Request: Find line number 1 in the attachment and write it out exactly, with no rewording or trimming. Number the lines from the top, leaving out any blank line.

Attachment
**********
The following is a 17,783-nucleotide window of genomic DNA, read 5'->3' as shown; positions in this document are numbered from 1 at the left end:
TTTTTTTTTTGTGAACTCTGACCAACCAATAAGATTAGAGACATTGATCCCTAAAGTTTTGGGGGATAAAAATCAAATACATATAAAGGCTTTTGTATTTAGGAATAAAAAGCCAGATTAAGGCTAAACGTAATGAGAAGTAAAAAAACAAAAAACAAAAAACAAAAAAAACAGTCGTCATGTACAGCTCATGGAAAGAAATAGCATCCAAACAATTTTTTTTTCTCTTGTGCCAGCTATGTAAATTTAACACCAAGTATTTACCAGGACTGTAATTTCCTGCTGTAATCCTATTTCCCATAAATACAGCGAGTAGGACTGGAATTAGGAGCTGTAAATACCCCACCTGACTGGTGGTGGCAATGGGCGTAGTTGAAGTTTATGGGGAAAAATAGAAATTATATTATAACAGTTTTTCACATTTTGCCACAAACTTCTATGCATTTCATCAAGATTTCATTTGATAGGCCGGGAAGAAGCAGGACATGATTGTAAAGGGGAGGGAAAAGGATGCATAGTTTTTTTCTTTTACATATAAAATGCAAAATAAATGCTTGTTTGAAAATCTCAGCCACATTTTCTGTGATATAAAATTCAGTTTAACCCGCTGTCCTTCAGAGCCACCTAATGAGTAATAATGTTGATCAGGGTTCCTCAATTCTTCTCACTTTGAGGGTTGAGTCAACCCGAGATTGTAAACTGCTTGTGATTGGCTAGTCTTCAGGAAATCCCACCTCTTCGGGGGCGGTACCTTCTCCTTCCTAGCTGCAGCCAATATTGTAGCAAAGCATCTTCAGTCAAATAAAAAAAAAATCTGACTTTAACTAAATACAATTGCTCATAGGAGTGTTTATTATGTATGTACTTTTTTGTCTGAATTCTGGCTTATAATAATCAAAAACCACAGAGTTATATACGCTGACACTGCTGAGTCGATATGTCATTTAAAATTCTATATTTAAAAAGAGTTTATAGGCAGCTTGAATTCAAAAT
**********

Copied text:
The following is a 17,783-nucleotide window of genomic DNA, read 5'->3' as shown; positions in this document are numbered from 1 at the left end: